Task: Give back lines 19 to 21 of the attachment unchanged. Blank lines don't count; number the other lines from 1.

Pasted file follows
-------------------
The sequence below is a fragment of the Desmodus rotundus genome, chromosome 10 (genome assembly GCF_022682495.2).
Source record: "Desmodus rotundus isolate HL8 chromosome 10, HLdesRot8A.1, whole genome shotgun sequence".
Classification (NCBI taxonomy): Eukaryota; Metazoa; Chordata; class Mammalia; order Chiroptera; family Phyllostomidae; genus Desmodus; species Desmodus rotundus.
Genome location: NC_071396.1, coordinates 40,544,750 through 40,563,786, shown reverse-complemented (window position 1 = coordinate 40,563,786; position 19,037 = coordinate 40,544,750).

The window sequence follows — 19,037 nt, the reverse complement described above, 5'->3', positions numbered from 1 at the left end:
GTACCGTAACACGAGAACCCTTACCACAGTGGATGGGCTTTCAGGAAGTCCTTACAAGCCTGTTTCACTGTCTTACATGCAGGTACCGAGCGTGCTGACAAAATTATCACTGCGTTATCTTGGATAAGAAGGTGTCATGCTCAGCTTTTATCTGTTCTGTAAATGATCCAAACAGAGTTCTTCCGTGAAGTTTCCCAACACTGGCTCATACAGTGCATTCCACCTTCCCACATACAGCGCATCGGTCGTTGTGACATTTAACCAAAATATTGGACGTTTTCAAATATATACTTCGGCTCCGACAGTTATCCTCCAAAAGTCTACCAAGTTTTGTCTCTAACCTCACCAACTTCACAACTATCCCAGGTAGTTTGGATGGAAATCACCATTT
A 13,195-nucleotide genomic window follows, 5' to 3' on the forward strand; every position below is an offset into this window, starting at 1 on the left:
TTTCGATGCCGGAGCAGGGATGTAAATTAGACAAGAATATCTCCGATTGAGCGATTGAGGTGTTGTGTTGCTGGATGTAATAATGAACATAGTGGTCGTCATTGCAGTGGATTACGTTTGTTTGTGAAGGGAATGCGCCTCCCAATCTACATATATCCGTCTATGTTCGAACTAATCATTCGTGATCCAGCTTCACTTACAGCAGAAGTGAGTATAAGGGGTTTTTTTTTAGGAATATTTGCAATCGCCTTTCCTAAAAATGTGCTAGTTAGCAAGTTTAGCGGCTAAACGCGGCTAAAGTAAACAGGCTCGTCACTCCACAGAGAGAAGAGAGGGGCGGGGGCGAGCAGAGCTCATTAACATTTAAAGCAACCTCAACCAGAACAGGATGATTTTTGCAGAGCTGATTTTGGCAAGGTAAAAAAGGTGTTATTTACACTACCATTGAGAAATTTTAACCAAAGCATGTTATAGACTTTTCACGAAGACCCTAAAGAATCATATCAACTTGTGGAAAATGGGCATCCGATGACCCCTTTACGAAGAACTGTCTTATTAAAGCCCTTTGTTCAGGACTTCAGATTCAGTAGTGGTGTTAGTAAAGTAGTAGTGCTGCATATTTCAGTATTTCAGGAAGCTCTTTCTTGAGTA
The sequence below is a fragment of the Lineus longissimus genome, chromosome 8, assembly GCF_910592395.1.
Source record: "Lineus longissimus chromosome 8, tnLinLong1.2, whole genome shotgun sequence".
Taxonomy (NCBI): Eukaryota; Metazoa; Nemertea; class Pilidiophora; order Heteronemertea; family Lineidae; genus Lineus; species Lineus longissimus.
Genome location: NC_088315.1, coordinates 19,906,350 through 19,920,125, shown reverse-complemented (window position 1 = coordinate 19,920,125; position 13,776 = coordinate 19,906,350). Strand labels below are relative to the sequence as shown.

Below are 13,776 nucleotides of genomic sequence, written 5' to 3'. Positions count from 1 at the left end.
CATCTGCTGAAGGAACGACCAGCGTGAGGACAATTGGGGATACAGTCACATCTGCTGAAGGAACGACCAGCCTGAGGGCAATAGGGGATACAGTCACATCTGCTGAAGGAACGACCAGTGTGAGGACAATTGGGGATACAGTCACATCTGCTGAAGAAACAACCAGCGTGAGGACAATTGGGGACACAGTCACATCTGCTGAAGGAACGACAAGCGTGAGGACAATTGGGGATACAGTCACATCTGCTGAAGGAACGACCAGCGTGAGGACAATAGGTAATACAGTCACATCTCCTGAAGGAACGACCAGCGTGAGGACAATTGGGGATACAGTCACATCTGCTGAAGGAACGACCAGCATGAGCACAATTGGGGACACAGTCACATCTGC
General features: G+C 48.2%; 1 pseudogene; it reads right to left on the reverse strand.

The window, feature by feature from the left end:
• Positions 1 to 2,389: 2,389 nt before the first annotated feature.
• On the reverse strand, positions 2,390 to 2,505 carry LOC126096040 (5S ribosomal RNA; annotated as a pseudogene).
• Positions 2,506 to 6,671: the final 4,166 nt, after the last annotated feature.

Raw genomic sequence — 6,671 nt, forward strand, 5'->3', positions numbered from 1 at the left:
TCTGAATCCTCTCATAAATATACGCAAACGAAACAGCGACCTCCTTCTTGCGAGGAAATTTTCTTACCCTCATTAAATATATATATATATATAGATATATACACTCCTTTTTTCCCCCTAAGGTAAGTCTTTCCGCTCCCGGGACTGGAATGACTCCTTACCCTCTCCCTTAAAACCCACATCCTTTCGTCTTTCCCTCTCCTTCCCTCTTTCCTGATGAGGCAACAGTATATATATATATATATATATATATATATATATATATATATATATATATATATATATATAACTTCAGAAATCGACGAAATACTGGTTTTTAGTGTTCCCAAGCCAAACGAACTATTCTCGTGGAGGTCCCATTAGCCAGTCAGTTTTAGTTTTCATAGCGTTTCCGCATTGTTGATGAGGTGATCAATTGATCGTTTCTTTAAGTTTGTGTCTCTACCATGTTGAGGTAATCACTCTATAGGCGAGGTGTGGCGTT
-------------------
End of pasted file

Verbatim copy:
• Positions 2,506 to 6,671: the final 4,166 nt, after the last annotated feature.

Raw genomic sequence — 6,671 nt, forward strand, 5'->3', positions numbered from 1 at the left:
TCTGAATCCTCTCATAAATATACGCAAACGAAACAGCGACCTCCTTCTTGCGAGGAAATTTTCTTACCCTCATTAAATATATATATATATATAGATATATACACTCCTTTTTTCCCCCTAAGGTAAGTCTTTCCGCTCCCGGGACTGGAATGACTCCTTACCCTCTCCCTTAAAACCCACATCCTTTCGTCTTTCCCTCTCCTTCCCTCTTTCCTGATGAGGCAACAGTATATATATATATATATATATATATATATATATATATATATATATATATATATATATATAACTTCAGAAATCGACGAAATACTGGTTTTTAGTGTTCCCAAGCCAAACGAACTATTCTCGTGGAGGTCCCATTAGCCAGTCAGTTTTAGTTTTCATAGCGTTTCCGCATTGTTGATGAGGTGATCAATTGATCGTTTCTTTAAGTTTGTGTCTCTACCATGTTGAGGTAATCACTCTATAGGCGAGGTGTGGCGTT